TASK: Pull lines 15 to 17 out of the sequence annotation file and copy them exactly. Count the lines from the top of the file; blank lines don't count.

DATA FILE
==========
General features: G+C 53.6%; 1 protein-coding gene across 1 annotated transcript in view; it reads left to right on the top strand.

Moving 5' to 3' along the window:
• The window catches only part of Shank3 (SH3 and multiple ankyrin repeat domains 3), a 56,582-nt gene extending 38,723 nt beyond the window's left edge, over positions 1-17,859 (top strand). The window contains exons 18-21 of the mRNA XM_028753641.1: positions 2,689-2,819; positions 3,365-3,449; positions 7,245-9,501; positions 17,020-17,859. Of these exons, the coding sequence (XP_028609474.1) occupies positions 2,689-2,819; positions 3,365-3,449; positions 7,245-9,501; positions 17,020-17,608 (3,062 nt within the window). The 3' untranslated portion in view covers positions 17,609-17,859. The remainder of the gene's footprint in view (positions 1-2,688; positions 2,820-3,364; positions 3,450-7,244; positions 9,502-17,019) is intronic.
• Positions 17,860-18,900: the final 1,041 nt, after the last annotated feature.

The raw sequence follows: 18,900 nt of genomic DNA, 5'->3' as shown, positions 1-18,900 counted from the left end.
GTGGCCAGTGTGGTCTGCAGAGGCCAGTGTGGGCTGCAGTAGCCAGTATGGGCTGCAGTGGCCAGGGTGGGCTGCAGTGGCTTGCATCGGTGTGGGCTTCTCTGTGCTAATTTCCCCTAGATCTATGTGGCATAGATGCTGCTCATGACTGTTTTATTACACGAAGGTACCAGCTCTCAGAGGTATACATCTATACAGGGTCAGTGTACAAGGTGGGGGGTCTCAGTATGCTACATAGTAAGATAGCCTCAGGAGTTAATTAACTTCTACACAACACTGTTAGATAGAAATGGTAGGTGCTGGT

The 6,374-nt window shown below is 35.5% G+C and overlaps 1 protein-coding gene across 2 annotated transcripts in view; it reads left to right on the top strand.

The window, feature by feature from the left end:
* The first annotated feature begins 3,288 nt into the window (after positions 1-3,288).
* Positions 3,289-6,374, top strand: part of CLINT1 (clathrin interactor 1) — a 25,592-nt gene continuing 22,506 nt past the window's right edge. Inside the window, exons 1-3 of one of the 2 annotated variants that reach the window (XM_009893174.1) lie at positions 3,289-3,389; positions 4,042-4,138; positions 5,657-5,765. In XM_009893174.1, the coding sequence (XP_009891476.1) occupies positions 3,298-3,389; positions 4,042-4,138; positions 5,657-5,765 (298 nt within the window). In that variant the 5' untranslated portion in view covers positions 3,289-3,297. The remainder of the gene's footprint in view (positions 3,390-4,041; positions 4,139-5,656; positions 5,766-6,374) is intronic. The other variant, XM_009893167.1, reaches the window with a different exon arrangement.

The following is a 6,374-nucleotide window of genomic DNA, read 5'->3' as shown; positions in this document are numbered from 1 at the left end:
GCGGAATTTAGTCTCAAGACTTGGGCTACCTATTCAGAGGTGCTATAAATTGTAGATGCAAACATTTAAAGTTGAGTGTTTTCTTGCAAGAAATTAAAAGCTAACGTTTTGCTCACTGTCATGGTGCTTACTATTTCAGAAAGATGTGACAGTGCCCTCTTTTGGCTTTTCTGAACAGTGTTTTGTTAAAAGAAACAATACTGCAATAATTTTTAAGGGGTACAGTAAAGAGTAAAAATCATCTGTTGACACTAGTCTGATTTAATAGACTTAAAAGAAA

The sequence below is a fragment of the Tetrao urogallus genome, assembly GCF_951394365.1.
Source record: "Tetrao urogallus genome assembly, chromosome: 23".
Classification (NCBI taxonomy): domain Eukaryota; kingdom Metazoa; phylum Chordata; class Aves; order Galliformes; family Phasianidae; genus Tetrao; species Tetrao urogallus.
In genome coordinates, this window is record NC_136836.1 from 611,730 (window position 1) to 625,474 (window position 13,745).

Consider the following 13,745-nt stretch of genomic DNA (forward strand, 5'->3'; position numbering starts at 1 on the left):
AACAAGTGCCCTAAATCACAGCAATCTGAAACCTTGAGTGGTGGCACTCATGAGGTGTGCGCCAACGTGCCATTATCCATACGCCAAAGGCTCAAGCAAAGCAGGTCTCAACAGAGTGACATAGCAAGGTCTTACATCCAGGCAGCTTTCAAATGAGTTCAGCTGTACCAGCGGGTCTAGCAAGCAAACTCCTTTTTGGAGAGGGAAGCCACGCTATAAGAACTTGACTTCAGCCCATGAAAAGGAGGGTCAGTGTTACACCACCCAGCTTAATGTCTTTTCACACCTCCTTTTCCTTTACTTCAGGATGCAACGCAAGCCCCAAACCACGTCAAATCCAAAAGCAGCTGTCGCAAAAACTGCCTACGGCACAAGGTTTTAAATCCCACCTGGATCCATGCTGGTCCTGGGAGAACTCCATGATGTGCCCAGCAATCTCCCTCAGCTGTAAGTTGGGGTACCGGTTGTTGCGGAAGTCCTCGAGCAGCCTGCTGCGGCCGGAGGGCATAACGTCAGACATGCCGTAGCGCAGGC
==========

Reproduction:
Classification (NCBI taxonomy): domain Eukaryota; kingdom Metazoa; phylum Chordata; class Aves; order Galliformes; family Phasianidae; genus Tetrao; species Tetrao urogallus.
In genome coordinates, this window is record NC_136836.1 from 611,730 (window position 1) to 625,474 (window position 13,745).

Consider the following 13,745-nt stretch of genomic DNA (forward strand, 5'->3'; position numbering starts at 1 on the left):